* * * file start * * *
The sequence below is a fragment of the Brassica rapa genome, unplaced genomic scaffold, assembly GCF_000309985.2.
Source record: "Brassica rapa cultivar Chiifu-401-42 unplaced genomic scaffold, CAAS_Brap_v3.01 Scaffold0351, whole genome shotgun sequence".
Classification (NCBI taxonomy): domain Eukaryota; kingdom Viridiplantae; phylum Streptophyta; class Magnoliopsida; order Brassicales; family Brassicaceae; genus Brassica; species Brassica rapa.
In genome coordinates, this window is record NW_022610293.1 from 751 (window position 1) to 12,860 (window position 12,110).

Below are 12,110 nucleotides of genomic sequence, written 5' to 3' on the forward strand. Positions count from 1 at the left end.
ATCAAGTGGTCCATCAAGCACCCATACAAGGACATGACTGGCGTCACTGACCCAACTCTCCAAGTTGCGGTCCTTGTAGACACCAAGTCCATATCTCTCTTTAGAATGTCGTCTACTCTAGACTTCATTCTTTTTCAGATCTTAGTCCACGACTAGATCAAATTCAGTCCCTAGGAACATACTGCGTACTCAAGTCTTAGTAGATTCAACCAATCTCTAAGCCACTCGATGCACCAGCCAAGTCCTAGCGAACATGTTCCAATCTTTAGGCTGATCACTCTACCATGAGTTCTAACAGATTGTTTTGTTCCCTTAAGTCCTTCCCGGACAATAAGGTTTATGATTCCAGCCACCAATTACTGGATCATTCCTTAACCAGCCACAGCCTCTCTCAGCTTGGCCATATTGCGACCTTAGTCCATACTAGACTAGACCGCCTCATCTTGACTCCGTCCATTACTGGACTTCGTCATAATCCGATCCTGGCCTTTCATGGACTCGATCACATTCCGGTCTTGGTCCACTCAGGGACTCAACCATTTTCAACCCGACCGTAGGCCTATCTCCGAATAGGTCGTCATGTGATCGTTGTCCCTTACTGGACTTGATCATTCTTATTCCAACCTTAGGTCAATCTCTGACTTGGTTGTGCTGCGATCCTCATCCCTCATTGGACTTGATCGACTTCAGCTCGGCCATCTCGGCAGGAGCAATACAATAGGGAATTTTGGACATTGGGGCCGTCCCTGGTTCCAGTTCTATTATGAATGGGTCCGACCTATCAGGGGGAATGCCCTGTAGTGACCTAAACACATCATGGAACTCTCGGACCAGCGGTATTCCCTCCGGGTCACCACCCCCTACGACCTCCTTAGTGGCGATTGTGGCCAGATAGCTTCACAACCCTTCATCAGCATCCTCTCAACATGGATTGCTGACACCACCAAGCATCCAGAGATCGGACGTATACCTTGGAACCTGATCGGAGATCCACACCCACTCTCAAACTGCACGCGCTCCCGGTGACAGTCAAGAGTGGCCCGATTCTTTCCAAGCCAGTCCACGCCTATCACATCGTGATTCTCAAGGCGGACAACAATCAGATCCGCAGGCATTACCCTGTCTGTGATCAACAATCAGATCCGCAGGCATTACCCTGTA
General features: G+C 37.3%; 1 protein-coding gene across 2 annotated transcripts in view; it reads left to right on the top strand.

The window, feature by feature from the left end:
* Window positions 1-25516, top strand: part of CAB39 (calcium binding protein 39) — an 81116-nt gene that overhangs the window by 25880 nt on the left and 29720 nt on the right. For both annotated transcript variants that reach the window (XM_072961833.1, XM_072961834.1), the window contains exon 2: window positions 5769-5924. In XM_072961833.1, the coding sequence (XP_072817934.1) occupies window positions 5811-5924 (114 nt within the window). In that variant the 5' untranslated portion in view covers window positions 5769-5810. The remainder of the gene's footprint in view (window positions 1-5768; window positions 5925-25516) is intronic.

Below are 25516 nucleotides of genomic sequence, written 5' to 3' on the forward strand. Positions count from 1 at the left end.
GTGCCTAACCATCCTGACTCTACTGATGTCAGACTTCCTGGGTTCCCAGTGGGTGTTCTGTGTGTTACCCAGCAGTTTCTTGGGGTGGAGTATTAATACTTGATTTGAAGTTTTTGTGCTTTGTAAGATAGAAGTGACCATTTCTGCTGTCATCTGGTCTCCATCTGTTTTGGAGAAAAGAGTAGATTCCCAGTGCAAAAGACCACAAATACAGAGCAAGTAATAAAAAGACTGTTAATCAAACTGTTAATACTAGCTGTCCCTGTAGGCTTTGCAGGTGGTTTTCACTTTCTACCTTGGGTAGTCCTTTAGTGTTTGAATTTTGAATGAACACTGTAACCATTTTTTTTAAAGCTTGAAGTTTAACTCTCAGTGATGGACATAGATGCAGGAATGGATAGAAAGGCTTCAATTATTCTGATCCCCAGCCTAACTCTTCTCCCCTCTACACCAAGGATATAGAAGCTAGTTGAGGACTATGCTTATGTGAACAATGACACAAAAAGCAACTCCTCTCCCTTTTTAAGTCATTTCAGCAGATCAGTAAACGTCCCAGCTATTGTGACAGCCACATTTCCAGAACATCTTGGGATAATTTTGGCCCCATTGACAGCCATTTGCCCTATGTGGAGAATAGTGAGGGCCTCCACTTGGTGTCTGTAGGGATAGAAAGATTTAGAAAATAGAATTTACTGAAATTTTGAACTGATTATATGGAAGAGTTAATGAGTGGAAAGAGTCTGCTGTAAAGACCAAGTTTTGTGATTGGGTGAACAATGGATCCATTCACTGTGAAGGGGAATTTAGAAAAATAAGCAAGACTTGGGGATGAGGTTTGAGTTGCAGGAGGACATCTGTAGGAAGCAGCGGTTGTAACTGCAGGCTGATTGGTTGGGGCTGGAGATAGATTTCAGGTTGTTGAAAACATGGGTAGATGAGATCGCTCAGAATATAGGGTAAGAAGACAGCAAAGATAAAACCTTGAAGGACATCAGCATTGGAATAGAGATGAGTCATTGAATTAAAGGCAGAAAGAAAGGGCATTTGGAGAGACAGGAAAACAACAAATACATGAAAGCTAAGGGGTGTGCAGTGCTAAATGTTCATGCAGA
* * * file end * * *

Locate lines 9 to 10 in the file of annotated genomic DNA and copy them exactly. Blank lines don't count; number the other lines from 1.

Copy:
* Window positions 1-25516, top strand: part of CAB39 (calcium binding protein 39) — an 81116-nt gene that overhangs the window by 25880 nt on the left and 29720 nt on the right. For both annotated transcript variants that reach the window (XM_072961833.1, XM_072961834.1), the window contains exon 2: window positions 5769-5924. In XM_072961833.1, the coding sequence (XP_072817934.1) occupies window positions 5811-5924 (114 nt within the window). In that variant the 5' untranslated portion in view covers window positions 5769-5810. The remainder of the gene's footprint in view (window positions 1-5768; window positions 5925-25516) is intronic.

Below are 25516 nucleotides of genomic sequence, written 5' to 3' on the forward strand. Positions count from 1 at the left end.